>>>> output is stored in a Info object ( Info.java). This will be used
    >>>> later in application.
    >>>>
    >>>> The problem is that the output from the unix command might change. So
    >>>> I want to make sure that if there is a change then we parse and
    >>>> update the Info object. But if there is no change then we do not need
    >>>> to parse and extract the information. We can use the Info object
    >>>> directly.
    >>>>
    >>>> The idea I have is to use the output from the command ( a text
    >>>> string) and calculate some kind of hash/md5sum.
    >>>>
    >>>> So the next time I run the unix command I take the output (a string)
    >>>> and calculate hash/md5 and see if it is an exact match as was
    >>>> generated the first time.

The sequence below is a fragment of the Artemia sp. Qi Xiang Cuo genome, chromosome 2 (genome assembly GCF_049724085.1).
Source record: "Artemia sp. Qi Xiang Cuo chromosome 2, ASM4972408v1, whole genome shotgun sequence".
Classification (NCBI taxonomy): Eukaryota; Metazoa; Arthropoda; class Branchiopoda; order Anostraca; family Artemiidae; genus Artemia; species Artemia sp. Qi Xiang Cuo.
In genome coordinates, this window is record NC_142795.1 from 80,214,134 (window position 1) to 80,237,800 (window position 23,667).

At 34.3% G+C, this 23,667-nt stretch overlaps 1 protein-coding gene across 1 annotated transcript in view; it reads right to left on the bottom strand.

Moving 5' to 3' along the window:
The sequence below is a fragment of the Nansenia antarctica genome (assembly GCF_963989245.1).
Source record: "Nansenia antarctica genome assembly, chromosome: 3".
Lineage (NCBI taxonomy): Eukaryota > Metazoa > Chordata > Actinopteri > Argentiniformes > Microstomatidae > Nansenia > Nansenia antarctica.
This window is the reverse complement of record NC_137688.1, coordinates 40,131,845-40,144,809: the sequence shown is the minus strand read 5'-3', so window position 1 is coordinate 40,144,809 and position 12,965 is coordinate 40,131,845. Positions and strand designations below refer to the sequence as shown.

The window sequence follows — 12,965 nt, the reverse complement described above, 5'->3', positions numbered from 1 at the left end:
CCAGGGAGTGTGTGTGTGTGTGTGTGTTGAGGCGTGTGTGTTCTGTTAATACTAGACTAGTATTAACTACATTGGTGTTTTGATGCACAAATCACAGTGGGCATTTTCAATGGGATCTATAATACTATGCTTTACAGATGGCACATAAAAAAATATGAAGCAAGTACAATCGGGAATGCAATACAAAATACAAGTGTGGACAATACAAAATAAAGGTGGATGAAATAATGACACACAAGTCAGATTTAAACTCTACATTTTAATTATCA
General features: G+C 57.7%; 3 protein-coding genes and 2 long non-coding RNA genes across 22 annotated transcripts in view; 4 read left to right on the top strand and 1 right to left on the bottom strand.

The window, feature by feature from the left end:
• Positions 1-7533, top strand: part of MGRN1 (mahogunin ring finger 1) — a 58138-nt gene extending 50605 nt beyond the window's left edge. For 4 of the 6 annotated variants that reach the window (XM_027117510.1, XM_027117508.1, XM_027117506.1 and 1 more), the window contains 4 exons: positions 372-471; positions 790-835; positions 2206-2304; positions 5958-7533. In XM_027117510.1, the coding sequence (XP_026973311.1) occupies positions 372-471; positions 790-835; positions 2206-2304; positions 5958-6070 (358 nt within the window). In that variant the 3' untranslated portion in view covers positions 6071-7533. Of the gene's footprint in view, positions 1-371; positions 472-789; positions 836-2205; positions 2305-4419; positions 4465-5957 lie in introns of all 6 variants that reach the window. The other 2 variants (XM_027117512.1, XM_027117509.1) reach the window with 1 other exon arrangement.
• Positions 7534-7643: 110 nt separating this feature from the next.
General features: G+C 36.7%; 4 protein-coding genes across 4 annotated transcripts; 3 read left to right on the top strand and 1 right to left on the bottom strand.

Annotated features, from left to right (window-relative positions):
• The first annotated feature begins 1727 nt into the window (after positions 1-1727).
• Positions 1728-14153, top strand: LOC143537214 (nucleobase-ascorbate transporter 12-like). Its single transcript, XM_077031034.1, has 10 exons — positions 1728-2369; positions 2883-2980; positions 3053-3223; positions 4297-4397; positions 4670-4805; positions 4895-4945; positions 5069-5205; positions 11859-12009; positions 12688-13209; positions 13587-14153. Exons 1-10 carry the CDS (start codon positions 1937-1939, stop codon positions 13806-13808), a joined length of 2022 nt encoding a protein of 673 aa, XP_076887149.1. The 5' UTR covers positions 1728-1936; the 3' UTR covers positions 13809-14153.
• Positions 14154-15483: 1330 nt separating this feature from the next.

>>>>
    >>>> Anyone will to give a hint on how to implememt this using java?
    >>>
    >>> You will need to code your logic, but hashing a String is easy:
    >>>
    >>> MessageDigest md = MessageDigest.getInstance("SHA-256");
    >>> byte[] hash = md.digest(data.getBytes());
    >>>
    >>> or maybe:
    >>>
    >>> MessageDigest md = MessageDigest.getInstance("SHA-256");
    >>> String hash = toHex(md.digest(data.getBytes()));
    >>>
    >>> ...
    >>>
    >>> private static String toHex(byte[] ba) {
    >>> char hexdigit[] = { '0', '1', '2', '3', '4', '5', '6', '7',
    >>> '8', '9', 'a', 'b', 'c', 'd', 'e', 'f' };
    >>> StringBuffer sb = new StringBuffer("");
    >>> for (int i = 0; i < ba.length; i++) {
    >>> sb.append(hexdigit[(ba >> 4) & 0x0F]);
    >>> sb.append(hexdigit[ba & 0x0F]);
    >>> }
    >>> return sb.toString();
    >>> }

    >>
    >> MD5 is obsolete from a cryptographic point of view, so I
    >> switched to SHA-256.

    >
    > I would have just saved the original String if it's not too big.


    That is the simple solution.

    :)

    Arne
    Arne Vajhøj, Mar 9, 2013
    #8